Chelsea’s Italian head coach Antonio Conte gestures on the touchline during the English Premier League football match between Leicester City and Chelsea at King Power Stadium in Leicester, central England on September 9, 2017. / AFP PHOTO / Ben STANSALL
Frustrated by his past failures in the Champions League, Chelsea manager Antonio Conte has set his sights on a mission of redemption as he returns to the competition after a four-year absence.
Conte still bears the scars from a snowy night in Istanbul in 2013 when Juventus suffered a shock defeat against Galatasaray that sent the Italian giants crashing out of Europe’s elite club competition.
That embarrassing exit remains Conte’s last experience of the Champions League, but he will end that wait on Tuesday when Chelsea host Azerbaijan minnows Qarabag in their Group C opener.
Having led Chelsea to the Premier League title last season, the 48-year-old would dearly love to bring the London club their second Champions League crown.
But bitter experience will remind Conte to take nothing for granted.
In his first Champions League campaign in 2012-13, Juventus were pitted against Conte’s future employers Chelsea, as well as Shakhtar Donetsk and Nordsjaelland.
Conte’s team won the group with an unbeaten run of three wins and three draws, including a 3-0 rout of holders Chelsea in Italy and a 2-2 draw at Stamford Bridge.
The Bianconeri cruised past Celtic in the last 16, with 3-0 and 2-0 victories dispatching the over-matched Scottish club.
But in the quarter-finals, Juventus found themselves in deep water against Bayern Munich.
Although Conte’s well-drilled side were peerless in Serie A — where they won the title by nine points, Bayern taught them a lesson in Europe.
Bayern won 2-0 at home and eased into the semi-finals with another victory by the same score in Turin.
The following season, Conte led Juventus to the Serie A for a third successive season as the Turin giants amassed a record total of 102 points.
Conte had created a potent mix by adding Argentine forward Carlos Tevez and Spanish striker Fernando Llorente to a team bolstered by the emergence of Paul Pogba.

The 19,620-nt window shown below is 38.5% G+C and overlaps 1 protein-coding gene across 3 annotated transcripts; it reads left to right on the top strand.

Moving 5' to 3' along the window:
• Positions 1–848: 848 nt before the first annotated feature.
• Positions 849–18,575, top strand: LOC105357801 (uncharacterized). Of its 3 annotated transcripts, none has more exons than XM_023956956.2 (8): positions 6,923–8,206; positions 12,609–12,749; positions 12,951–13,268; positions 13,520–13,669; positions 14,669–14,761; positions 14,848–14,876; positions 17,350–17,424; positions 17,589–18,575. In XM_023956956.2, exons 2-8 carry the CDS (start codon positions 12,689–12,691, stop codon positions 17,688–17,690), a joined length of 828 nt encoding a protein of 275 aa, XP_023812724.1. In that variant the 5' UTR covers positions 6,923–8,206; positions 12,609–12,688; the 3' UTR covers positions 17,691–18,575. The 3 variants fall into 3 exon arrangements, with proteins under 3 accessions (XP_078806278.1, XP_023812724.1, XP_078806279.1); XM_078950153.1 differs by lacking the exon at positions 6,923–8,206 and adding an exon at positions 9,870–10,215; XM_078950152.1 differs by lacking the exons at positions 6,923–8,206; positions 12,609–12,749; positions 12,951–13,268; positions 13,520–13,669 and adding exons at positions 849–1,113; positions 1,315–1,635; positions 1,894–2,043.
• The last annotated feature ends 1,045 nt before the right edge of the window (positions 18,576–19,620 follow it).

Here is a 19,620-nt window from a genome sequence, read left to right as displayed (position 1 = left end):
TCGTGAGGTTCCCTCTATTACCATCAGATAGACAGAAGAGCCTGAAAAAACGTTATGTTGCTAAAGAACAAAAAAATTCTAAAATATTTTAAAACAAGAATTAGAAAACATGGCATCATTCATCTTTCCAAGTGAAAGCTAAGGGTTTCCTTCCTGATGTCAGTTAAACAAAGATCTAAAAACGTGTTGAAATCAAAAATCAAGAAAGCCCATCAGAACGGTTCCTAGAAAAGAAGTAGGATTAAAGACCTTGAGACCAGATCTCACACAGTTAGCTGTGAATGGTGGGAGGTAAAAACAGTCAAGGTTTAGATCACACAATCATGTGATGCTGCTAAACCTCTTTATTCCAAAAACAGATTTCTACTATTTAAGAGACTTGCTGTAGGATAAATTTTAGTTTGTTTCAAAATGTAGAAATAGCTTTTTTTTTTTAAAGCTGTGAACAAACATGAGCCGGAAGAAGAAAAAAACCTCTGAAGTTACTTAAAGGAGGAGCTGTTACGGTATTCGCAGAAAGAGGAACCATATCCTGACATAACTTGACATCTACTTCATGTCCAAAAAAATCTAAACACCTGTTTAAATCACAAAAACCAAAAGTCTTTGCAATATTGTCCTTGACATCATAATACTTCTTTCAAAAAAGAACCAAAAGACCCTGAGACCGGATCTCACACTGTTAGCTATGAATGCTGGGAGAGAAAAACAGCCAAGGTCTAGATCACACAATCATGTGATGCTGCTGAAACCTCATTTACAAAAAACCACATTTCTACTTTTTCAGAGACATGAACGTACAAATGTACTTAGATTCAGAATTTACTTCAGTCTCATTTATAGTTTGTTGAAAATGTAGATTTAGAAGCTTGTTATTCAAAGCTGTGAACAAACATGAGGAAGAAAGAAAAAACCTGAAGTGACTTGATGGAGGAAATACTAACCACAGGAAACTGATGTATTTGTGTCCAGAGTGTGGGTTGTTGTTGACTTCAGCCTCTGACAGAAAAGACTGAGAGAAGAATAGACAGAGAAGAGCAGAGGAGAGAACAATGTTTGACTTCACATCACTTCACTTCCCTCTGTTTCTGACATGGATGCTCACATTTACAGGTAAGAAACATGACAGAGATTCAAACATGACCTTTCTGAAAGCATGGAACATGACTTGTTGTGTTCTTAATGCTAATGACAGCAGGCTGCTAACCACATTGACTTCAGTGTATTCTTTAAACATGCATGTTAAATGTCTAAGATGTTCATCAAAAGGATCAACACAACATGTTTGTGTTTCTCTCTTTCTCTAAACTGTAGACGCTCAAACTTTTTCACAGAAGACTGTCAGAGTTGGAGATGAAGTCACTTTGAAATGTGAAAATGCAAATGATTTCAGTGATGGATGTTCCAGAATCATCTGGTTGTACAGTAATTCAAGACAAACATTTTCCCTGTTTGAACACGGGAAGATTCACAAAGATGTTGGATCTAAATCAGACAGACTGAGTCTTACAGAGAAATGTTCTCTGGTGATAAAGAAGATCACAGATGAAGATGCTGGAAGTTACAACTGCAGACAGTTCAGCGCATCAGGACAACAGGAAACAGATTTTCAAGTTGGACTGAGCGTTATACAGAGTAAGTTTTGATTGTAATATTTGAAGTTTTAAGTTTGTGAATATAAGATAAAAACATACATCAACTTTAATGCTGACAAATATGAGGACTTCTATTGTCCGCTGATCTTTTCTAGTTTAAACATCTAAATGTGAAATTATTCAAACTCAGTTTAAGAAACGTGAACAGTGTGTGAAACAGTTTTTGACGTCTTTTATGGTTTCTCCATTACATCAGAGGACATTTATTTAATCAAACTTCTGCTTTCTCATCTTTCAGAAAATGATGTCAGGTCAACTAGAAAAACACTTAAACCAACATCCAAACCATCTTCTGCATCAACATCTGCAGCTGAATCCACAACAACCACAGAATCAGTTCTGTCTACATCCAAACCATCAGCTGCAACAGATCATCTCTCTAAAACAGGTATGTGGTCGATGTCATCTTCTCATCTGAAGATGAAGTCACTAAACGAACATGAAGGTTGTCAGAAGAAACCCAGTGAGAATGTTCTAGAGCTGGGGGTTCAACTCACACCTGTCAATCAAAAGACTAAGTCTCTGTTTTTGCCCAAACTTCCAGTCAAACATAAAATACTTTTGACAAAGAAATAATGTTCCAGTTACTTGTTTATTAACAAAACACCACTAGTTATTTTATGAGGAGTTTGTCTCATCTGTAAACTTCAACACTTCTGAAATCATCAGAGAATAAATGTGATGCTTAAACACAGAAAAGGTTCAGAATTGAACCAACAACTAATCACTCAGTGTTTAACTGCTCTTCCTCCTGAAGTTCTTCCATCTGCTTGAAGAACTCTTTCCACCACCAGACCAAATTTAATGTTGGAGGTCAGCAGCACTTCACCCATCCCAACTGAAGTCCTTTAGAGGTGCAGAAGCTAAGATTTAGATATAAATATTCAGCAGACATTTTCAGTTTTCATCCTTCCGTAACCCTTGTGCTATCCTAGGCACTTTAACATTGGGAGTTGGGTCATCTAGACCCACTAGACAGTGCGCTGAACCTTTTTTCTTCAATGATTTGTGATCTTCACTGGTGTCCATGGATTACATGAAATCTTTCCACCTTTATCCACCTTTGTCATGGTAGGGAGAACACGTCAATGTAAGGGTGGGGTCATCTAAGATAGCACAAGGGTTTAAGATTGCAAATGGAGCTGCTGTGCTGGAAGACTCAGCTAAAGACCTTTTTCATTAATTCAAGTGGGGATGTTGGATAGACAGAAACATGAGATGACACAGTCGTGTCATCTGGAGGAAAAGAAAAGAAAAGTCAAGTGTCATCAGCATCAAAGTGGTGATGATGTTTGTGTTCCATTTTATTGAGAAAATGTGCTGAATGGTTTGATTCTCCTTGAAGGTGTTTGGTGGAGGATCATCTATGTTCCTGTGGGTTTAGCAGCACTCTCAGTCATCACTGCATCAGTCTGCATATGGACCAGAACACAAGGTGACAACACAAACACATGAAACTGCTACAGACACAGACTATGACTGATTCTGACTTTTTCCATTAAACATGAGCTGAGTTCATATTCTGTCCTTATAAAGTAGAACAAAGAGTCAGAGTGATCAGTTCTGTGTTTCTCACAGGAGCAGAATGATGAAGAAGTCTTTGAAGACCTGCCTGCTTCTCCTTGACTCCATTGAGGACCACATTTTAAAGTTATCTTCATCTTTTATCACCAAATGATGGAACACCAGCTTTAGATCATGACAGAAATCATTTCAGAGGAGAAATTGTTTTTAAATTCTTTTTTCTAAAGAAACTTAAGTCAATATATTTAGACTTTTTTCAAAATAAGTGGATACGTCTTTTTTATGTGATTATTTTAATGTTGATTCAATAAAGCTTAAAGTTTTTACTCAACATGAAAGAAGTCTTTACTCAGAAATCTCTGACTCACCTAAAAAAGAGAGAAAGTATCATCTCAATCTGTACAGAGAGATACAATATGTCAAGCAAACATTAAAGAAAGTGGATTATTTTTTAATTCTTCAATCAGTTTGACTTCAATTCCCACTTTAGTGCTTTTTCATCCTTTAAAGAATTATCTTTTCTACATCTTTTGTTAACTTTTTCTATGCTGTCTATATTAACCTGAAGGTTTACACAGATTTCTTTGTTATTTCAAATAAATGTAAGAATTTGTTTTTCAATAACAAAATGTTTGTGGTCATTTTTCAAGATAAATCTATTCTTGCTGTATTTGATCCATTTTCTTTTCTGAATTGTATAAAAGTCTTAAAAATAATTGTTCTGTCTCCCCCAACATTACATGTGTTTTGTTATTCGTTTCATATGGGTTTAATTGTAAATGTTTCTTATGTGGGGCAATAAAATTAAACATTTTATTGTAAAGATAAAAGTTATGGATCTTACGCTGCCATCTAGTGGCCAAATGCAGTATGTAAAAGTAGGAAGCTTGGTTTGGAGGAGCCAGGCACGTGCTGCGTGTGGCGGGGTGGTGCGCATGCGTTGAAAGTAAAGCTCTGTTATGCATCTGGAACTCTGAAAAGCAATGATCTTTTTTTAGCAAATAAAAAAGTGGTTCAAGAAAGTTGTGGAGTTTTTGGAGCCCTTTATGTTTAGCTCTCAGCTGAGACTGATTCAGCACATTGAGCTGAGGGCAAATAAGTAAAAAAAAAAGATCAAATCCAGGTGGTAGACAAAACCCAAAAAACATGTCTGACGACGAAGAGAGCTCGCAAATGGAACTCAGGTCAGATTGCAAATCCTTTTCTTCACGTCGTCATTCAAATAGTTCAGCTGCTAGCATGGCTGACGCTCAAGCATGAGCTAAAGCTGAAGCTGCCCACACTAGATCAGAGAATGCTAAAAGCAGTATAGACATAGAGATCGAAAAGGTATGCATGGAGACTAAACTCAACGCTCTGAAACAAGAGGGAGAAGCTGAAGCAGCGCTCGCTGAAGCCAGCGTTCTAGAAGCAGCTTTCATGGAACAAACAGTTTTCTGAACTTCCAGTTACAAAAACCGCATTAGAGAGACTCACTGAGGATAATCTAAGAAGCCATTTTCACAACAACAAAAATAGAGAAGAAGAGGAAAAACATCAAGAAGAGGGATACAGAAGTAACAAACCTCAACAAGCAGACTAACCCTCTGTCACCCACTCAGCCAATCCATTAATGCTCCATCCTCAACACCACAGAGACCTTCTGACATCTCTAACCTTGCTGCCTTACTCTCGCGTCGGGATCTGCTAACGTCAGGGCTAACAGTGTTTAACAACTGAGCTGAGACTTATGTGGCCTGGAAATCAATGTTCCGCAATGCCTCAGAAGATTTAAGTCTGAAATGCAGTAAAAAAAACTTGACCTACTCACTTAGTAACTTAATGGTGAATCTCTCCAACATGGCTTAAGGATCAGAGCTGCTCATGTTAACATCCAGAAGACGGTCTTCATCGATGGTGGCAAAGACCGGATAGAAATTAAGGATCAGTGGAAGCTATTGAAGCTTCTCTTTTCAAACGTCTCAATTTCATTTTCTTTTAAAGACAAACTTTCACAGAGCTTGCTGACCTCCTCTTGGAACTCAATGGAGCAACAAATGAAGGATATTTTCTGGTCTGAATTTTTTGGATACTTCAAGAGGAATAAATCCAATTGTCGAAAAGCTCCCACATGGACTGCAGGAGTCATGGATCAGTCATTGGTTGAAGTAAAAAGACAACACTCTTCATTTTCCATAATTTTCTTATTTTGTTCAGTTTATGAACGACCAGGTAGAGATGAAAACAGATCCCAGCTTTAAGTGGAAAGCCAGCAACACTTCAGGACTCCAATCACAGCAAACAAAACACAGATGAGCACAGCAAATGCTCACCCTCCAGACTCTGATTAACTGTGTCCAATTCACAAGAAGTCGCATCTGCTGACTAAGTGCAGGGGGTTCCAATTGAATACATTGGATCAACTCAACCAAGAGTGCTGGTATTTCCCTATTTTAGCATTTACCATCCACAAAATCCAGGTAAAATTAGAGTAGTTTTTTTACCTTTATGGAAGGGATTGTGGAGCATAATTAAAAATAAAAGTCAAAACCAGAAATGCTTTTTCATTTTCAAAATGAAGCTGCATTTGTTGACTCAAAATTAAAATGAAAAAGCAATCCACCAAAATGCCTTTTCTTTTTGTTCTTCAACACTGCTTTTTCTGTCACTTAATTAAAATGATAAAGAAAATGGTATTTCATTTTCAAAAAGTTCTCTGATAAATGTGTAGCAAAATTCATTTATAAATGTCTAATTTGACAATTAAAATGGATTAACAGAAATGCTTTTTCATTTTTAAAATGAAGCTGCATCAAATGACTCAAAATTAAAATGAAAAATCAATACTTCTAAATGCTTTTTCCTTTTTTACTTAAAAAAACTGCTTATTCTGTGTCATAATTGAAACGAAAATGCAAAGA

They won 33 of 38 league matches and finished 17 points clear of second placed Roma.
But it was a far different story in the Champions League, where what should have been a fairly undemanded group turned into a four-month horror story for Conte.
– Humiliating –
Draws against Copenhagen and Galatasaray in the first two matches put Juve in trouble ahead of back to back meetings with Real Madrid.
A Cristiano Ronaldo brace condemned Juventus to a 2-1 defeat in Spain, while the return in Turin produced a 2-2 draw that left Conte on the brink of a humiliating early exit.
Arturo Vidal’s hat-trick inspired a 3-1 win over Copenhagen that set up a do or die trip to Galatasaray, where a point would be enough for Juve to advance.
However, fate conspired against Conte as the tie was at the Ali Sami Yen Stadium was halted in the first half with the score 0-0 as heavy snowfall made playing conditions impossible.
Forced to play the rest of the match 24 hours later despite the poor condition of the snow-damaged pitch, Juventus were frozen out in the most miserable finale.
Just five minutes from achieving the point they needed, Conte was plunged into despair as Wesley Sneijer slotted in the Galatasaray winner.
Attempting to salvage some pride in the Europa League — the second tier competition they were consigned to after that early exit, once again Conte’s men underachieved.
They got past Trabzonspor, Fiorentina and Lyon, but a semi-final defeat against Benfica, 2-1 on aggregate, came with the added sting of denying them a place in the final which was to be played at their own Turin stadium.
With Chelsea in good form in the Premier League and key playmaker Eden Hazard back from injury, Conte is keeping his fingers crossed that Europe is kinder to him this time.